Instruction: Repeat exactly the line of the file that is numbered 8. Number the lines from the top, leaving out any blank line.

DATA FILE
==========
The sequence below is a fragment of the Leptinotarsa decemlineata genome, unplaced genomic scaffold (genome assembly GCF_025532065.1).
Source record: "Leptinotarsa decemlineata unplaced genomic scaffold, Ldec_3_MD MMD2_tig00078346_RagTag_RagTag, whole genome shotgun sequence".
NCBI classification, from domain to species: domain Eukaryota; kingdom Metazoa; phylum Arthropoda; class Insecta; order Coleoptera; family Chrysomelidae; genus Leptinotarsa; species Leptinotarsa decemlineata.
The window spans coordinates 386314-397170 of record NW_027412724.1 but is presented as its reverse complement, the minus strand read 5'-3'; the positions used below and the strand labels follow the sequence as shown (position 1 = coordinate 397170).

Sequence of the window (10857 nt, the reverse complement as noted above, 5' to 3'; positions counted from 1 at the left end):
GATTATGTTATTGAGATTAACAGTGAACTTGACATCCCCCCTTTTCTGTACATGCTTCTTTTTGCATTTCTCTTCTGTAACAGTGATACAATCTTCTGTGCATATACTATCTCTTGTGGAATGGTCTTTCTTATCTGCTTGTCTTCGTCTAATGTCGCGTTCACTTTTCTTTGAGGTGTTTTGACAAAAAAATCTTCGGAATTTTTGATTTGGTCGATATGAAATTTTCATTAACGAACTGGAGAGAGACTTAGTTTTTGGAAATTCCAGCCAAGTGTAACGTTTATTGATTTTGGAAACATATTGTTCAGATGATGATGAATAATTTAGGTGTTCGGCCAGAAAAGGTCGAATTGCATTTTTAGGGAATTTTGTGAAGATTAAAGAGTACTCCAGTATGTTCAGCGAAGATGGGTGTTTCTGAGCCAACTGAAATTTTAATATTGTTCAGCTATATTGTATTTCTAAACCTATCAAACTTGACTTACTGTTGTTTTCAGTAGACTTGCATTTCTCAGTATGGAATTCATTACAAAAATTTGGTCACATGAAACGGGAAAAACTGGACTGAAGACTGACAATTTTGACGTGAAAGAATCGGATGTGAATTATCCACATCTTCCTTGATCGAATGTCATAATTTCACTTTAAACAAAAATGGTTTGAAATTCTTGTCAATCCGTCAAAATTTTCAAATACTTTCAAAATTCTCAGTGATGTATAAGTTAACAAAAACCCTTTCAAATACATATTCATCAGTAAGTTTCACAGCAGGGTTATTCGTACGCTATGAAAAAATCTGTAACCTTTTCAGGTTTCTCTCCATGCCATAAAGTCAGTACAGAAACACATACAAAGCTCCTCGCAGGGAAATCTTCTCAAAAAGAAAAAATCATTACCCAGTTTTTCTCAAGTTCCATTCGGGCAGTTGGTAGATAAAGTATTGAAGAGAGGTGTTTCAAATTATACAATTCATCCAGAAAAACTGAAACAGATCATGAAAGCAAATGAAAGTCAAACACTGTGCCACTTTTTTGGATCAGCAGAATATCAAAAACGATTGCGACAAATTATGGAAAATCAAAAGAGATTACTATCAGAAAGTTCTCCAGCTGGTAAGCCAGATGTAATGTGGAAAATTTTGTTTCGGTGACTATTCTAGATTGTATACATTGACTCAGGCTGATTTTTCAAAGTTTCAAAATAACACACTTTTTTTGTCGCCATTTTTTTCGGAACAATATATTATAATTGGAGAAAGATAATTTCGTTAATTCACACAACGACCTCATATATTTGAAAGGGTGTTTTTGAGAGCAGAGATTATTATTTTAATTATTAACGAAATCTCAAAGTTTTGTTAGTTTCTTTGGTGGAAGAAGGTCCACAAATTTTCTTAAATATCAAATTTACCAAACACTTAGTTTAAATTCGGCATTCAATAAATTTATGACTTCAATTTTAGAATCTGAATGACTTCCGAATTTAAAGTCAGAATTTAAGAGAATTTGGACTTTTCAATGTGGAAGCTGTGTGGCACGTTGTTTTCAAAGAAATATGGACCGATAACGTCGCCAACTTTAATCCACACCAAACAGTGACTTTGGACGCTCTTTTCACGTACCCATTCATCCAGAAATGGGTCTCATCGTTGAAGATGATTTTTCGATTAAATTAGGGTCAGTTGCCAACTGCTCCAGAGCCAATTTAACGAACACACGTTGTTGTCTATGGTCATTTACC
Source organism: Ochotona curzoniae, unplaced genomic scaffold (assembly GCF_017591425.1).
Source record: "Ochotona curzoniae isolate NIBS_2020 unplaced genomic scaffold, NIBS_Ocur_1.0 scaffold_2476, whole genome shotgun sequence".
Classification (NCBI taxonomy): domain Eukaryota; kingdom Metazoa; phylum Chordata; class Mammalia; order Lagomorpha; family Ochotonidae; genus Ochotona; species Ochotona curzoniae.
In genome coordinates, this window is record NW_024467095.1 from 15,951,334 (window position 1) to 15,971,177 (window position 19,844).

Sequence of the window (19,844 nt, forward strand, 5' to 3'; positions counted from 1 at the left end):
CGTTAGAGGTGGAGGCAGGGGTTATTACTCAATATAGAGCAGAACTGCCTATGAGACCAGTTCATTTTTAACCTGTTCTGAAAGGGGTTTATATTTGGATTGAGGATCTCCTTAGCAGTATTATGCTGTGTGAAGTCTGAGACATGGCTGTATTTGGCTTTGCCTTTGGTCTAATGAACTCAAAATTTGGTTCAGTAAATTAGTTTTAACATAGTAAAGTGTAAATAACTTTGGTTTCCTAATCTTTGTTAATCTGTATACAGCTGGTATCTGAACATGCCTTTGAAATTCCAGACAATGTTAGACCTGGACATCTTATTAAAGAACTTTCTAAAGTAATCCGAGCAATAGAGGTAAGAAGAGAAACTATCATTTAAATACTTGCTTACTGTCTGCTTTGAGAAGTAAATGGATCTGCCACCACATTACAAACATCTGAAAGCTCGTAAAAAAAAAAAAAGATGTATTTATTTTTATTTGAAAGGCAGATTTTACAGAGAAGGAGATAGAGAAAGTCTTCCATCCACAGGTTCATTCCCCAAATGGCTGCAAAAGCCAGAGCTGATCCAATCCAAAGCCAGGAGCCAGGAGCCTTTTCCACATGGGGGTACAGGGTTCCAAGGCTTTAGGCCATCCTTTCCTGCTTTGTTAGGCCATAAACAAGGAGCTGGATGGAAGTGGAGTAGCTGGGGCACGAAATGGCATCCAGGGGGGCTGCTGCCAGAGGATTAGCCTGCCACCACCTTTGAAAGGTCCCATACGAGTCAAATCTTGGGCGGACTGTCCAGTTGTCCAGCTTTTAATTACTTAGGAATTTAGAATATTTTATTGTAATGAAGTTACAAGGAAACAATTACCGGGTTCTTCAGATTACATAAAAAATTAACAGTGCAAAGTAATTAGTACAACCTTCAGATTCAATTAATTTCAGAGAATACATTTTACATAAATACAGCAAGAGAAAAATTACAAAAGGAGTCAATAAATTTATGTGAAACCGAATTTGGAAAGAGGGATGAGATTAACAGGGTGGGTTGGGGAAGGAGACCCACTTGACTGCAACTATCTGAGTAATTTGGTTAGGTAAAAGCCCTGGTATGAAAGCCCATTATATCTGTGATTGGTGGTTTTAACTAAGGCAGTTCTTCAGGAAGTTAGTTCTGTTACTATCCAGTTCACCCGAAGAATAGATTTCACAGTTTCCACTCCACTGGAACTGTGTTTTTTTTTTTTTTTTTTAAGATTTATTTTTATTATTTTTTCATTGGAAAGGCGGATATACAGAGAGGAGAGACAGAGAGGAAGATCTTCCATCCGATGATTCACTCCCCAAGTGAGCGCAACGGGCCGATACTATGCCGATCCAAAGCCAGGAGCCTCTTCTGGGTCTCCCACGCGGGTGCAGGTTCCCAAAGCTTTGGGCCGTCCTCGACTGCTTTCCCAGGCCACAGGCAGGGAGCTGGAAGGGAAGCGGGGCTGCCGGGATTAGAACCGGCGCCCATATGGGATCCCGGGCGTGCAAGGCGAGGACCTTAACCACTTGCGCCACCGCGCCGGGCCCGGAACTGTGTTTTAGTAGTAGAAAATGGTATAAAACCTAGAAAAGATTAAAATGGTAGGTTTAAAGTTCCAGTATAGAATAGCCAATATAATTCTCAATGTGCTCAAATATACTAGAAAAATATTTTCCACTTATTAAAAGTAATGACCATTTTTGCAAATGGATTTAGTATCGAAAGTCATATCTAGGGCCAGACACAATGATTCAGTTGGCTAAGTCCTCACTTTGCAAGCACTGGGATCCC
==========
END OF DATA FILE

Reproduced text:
Source record: "Ochotona curzoniae isolate NIBS_2020 unplaced genomic scaffold, NIBS_Ocur_1.0 scaffold_2476, whole genome shotgun sequence".